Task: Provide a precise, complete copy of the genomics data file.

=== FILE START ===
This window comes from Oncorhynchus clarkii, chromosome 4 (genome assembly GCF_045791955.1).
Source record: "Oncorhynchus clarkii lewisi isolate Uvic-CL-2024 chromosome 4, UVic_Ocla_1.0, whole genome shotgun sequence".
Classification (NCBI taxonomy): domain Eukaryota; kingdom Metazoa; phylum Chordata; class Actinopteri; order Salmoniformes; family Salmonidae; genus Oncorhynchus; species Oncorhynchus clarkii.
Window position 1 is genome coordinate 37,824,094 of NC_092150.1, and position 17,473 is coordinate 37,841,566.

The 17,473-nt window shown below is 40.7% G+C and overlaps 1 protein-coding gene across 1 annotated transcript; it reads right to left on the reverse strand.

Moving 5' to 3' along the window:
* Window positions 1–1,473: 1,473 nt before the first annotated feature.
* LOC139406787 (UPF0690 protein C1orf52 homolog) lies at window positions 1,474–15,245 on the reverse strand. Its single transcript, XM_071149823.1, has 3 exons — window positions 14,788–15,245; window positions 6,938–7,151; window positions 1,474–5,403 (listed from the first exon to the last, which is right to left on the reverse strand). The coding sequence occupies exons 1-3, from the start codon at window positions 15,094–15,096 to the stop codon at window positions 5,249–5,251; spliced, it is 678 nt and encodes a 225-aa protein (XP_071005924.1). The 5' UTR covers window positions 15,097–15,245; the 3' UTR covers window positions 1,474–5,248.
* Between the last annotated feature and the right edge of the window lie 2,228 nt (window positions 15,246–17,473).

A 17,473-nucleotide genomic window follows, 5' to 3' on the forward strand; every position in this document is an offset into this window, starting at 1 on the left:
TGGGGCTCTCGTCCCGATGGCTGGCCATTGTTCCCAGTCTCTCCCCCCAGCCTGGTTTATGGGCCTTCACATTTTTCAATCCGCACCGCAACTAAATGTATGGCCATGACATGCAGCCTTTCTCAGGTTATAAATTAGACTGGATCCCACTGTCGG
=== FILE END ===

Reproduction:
This window comes from Oncorhynchus clarkii, chromosome 4 (genome assembly GCF_045791955.1).
Source record: "Oncorhynchus clarkii lewisi isolate Uvic-CL-2024 chromosome 4, UVic_Ocla_1.0, whole genome shotgun sequence".
Classification (NCBI taxonomy): domain Eukaryota; kingdom Metazoa; phylum Chordata; class Actinopteri; order Salmoniformes; family Salmonidae; genus Oncorhynchus; species Oncorhynchus clarkii.
Window position 1 is genome coordinate 37,824,094 of NC_092150.1, and position 17,473 is coordinate 37,841,566.

The 17,473-nt window shown below is 40.7% G+C and overlaps 1 protein-coding gene across 1 annotated transcript; it reads right to left on the reverse strand.

Moving 5' to 3' along the window:
* Window positions 1–1,473: 1,473 nt before the first annotated feature.
* LOC139406787 (UPF0690 protein C1orf52 homolog) lies at window positions 1,474–15,245 on the reverse strand. Its single transcript, XM_071149823.1, has 3 exons — window positions 14,788–15,245; window positions 6,938–7,151; window positions 1,474–5,403 (listed from the first exon to the last, which is right to left on the reverse strand). The coding sequence occupies exons 1-3, from the start codon at window positions 15,094–15,096 to the stop codon at window positions 5,249–5,251; spliced, it is 678 nt and encodes a 225-aa protein (XP_071005924.1). The 5' UTR covers window positions 15,097–15,245; the 3' UTR covers window positions 1,474–5,248.
* Between the last annotated feature and the right edge of the window lie 2,228 nt (window positions 15,246–17,473).

A 17,473-nucleotide genomic window follows, 5' to 3' on the forward strand; every position in this document is an offset into this window, starting at 1 on the left:
TGGGGCTCTCGTCCCGATGGCTGGCCATTGTTCCCAGTCTCTCCCCCCAGCCTGGTTTATGGGCCTTCACATTTTTCAATCCGCACCGCAACTAAATGTATGGCCATGACATGCAGCCTTTCTCAGGTTATAAATTAGACTGGATCCCACTGTCGG